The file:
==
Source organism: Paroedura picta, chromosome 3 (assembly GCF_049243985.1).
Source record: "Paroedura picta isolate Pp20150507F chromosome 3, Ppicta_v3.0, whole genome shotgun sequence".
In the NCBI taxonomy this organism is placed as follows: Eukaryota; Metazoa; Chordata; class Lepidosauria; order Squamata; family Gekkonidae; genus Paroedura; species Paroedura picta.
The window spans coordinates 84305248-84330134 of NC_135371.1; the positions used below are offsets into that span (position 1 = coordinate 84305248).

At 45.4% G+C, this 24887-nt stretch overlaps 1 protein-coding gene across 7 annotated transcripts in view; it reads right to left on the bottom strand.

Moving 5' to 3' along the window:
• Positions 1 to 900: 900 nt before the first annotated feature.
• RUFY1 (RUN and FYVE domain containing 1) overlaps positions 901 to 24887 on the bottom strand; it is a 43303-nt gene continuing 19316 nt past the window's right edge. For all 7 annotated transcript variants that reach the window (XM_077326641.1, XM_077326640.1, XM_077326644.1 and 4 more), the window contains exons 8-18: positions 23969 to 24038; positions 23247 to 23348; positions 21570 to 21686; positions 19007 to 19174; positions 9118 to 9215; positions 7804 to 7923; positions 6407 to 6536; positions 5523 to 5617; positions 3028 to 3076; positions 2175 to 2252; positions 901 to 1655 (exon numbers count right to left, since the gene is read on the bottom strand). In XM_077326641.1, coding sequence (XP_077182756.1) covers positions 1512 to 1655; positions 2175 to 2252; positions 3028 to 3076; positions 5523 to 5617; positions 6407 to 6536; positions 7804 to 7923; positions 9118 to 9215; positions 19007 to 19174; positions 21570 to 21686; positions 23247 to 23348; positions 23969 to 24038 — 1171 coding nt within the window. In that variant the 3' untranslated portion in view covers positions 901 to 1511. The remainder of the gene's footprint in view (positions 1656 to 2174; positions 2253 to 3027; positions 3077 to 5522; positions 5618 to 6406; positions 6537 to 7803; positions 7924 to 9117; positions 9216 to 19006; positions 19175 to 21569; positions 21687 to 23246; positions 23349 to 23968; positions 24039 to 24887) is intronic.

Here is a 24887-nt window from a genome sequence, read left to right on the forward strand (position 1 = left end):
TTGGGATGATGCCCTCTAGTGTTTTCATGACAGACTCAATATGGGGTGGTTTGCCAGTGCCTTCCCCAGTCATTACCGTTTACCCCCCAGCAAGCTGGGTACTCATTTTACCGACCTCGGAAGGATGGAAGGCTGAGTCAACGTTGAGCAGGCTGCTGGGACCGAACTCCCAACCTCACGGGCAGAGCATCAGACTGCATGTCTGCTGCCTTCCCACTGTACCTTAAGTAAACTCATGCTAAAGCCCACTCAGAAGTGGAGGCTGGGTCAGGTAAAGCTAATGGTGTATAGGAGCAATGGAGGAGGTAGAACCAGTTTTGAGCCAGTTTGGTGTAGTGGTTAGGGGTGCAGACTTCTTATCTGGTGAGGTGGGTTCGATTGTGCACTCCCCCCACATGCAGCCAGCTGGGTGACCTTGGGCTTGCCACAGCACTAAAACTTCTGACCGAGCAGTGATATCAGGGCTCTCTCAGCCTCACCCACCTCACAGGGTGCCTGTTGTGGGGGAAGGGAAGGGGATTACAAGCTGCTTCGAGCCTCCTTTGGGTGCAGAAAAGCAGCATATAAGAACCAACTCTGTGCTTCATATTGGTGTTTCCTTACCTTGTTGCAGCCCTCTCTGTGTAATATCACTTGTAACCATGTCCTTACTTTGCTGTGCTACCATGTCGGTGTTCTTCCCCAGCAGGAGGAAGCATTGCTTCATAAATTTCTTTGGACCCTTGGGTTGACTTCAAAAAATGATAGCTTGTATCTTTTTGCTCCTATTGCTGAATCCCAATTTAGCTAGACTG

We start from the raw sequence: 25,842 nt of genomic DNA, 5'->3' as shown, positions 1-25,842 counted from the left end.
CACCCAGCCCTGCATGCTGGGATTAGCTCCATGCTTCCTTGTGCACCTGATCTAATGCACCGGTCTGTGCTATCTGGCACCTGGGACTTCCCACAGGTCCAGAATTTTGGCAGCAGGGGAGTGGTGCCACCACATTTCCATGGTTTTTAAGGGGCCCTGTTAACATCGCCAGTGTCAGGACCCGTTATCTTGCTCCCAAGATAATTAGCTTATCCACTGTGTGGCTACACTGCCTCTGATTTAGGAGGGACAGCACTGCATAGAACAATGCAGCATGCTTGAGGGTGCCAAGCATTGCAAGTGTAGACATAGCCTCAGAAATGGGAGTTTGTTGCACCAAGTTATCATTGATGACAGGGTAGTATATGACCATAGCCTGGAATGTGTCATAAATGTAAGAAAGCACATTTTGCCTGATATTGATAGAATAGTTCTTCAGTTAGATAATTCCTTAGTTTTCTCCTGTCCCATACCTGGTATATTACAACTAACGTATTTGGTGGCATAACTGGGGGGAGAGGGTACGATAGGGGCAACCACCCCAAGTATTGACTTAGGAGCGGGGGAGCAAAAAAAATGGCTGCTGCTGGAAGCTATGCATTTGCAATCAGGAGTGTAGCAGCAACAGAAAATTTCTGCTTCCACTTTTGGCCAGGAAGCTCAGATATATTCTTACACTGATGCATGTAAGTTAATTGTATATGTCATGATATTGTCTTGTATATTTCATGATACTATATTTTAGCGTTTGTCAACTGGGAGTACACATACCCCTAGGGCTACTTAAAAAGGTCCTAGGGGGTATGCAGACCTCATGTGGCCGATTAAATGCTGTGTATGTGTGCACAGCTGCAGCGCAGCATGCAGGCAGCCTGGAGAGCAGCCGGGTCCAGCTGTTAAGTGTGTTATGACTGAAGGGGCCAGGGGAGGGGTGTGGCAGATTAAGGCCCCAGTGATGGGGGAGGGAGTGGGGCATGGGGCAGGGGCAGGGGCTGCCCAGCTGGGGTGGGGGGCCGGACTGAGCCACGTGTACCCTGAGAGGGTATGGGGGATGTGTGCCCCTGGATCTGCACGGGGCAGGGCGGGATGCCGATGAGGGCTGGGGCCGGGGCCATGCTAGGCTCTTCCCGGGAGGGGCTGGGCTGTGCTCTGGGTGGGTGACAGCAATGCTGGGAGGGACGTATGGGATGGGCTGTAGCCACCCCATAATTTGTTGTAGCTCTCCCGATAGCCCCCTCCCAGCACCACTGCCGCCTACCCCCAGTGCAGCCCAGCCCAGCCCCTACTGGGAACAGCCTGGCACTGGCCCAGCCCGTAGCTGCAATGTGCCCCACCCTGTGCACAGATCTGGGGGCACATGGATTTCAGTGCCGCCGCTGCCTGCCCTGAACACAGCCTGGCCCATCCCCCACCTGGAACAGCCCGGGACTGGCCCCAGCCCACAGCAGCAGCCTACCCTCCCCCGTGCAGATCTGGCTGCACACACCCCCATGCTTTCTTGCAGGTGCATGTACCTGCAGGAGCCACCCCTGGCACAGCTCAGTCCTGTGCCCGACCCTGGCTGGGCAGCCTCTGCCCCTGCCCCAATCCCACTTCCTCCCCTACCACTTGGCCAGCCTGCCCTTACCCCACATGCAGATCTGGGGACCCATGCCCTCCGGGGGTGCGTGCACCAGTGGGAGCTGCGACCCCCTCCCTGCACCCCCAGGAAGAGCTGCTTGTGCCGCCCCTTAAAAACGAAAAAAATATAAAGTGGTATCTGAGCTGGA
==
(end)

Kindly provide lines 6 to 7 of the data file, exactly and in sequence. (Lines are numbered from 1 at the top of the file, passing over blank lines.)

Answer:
Moving 5' to 3' along the window:
• Positions 1 to 900: 900 nt before the first annotated feature.